As Yasmin explained it, a jinn can enter a person and make its presence known by causing trouble such as physical pain. A woman might then take part in a zar ritual in which she enters a trance state and an attempt is made to contact the spirit and find out what it wants. Each of the many possible spirits is associated with a specific rhythm, so the musicians may play one rhythm after another until the identity of the spirit becomes known.
Besides this big-picture overview, we had a look at some specific details. One thing I found interesting was sagat, the finger cymbals of Egypt. To put it briefly, the Egyptian sagat are made in a different shape and have a different tone and ringtime than the Turkish zills more familiar to most American belly dancers (you can read a piece on this by Yasmin here). We got to test out a little of the playing style of the sagat, quite different from what most of us are accustomed to, and try a few rhythms.
Venturing farther into unfamiliar territory, Yasmin demonstrated use of the goat-hoof belt. She showed us a large, heavy belt (her smaller one for use during travel, she says) hung all over with goat hooves that rattle loudly with hip movements. This is used by a dance leader to create part of the soundscape during the zar ritual. (I was among those who ventured to try it out during the break – an amazing and very loud sound!)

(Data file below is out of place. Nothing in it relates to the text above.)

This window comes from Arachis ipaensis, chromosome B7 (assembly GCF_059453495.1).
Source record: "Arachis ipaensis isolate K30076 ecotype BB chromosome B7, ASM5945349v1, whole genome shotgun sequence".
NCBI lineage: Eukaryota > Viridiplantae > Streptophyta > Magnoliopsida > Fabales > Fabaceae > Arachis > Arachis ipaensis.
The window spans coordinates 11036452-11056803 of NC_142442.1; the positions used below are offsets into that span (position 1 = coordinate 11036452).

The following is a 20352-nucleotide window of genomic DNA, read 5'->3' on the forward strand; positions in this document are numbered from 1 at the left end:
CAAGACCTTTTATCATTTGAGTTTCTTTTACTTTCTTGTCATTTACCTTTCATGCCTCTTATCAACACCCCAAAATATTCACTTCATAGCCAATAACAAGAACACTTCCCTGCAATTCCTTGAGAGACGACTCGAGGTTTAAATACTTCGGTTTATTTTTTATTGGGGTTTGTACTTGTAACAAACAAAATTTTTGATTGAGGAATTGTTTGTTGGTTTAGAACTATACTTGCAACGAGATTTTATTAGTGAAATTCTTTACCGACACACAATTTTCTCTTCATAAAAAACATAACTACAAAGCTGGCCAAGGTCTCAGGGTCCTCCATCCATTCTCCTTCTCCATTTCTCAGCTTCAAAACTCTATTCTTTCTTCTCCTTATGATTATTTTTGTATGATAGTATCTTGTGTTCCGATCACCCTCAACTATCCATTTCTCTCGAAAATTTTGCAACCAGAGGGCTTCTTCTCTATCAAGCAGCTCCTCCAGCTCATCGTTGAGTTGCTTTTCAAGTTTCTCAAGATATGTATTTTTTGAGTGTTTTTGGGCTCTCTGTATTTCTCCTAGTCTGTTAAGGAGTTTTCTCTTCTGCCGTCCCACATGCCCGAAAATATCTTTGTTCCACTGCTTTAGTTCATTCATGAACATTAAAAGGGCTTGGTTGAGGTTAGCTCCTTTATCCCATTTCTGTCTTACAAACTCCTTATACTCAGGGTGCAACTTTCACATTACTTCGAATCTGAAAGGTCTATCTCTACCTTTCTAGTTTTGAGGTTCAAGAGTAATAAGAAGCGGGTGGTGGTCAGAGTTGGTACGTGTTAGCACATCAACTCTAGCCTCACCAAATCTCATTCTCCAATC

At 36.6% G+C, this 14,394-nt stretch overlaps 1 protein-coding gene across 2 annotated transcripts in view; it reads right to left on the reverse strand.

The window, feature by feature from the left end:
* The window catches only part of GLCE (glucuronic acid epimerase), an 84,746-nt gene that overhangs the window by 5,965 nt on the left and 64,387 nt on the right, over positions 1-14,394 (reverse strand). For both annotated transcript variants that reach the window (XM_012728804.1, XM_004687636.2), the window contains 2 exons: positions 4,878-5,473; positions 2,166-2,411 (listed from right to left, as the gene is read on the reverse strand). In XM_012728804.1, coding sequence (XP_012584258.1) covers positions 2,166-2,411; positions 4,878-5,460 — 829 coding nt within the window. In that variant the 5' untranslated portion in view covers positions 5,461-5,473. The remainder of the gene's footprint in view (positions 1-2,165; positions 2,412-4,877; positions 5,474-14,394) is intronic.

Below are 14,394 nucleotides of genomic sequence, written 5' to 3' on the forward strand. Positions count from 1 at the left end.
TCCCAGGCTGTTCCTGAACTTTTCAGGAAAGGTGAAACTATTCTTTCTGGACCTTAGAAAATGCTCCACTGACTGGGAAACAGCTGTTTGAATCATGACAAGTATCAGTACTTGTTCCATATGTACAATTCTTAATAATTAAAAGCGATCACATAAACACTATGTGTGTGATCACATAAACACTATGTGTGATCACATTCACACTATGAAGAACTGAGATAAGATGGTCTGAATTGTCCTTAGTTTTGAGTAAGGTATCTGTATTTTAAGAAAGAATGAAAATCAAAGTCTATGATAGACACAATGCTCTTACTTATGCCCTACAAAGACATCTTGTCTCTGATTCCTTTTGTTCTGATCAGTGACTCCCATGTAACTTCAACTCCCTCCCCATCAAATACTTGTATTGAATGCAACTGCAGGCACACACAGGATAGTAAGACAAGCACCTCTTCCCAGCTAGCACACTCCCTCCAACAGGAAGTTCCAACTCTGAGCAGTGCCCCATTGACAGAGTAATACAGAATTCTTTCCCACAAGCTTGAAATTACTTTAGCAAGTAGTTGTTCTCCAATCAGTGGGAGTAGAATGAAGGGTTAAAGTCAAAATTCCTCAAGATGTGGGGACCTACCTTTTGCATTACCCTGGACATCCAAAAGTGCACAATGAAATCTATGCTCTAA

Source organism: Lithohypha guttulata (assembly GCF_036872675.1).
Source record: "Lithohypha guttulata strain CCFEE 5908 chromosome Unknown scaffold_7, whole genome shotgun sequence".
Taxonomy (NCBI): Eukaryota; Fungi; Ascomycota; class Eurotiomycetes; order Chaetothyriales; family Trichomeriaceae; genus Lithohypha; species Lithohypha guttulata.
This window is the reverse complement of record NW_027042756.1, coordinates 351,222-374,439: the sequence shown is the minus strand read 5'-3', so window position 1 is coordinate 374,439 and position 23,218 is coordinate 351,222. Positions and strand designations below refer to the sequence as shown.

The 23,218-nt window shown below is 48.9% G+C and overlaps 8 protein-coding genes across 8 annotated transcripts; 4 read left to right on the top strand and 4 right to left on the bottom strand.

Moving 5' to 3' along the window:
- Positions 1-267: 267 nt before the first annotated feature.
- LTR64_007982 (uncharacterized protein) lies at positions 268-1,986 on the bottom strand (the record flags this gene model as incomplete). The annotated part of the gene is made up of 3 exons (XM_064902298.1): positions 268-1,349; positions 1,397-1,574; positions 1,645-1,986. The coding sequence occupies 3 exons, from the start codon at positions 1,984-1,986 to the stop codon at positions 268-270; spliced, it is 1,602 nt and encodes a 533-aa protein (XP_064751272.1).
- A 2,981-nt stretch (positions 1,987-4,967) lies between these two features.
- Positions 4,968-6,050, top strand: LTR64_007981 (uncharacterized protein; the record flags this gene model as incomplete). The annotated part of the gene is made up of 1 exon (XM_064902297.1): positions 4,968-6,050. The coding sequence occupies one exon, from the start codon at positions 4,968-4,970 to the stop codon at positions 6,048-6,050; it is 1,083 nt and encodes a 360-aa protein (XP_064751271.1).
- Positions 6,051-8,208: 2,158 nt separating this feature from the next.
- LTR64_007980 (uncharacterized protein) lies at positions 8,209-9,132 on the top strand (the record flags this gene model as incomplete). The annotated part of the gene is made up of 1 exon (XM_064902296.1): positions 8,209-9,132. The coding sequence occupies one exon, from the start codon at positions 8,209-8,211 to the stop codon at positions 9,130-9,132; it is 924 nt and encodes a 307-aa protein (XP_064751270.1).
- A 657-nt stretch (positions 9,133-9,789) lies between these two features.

To finish up the whole package, we adjourned to nearby Mobu Studio for some immersion experience. Yasmin started by teaching some of the movements common in trance dancing, including both some from zikr (I’m particularly remembering the “zikr twists” of twisting the upper body back and forth and letting the arms follow freely) and some that are more specific to zar. She also gave us some basic instruction in spinning technique. After we had our own session of trance dancing, Yasmin brought us back to ordinary reality with a calming guided meditation.